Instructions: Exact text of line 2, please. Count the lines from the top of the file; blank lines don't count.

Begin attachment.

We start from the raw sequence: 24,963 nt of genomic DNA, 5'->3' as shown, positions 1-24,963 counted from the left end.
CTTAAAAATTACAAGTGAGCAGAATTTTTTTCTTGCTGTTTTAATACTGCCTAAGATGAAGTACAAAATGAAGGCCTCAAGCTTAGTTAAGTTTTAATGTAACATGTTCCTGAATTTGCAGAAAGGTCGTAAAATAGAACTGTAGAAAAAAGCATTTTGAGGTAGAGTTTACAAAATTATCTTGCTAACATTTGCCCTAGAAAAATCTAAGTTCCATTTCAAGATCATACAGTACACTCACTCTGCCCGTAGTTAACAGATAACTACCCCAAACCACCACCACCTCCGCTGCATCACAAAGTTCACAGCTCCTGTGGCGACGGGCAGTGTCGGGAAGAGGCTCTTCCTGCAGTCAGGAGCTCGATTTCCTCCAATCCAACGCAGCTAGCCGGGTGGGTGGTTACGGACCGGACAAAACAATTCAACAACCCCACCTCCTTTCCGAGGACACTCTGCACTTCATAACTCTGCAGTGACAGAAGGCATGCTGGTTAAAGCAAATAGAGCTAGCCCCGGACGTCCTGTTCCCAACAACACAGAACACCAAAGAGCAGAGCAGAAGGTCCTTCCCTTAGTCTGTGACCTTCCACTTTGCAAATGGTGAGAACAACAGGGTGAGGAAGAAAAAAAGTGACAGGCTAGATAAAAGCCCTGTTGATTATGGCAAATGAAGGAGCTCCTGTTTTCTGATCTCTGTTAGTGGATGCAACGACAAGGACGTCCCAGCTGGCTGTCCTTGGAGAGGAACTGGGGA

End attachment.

CTTAAAAATTACAAGTGAGCAGAATTTTTTTCTTGCTGTTTTAATACTGCCTAAGATGAAGTACAAAATGAAGGCCTCAAGCTTAGTTAAGTTTTAATGTAACATGTTCCTGAATTTGCAGAAAGGTCGTAAAATAGAACTGTAGAAAAAAGCATTTTGAGGTAGAGTTTACAAAATTATCTTGCTAACATTTGCCCTAGAAAAATCTAAGTTCCATTTCAAGATCATACAGTACACTCACTCTGCCCGTAGTTAACAGATAACTACCCCAAACCACCACCACCTCCGCTGCATCACAAAGTTCACAGCTCCTGTGGCGACGGGCAGTGTCGGGAAGAGGCTCTTCCTGCAGTCAGGAGCTCGATTTCCTCCAATCCAACGCAGCTAGCCGGGTGGGTGGTTACGGACCGGACAAAACAATTCAACAACCCCACCTCCTTTCCGAGGACACTCTGCACTTCATAACTCTGCAGTGACAGAAGGCATGCTGGTTAAAGCAAATAGAGCTAGCCCCGGACGTCCTGTTCCCAACAACACAGAACACCAAAGAGCAGAGCAGAAGGTCCTTCCCTTAGTCTGTGACCTTCCACTTTGCAAATGGTGAGAACAACAGGGTGAGGAAGAAAAAAAGTGACAGGCTAGATAAAAGCCCTGTTGATTATGGCAAATGAAGGAGCTCCTGTTTTCTGATCTCTGTTAGTGGATGCAACGACAAGGACGTCCCAGCTGGCTGTCCTTGGAGAGGAACTGGGGA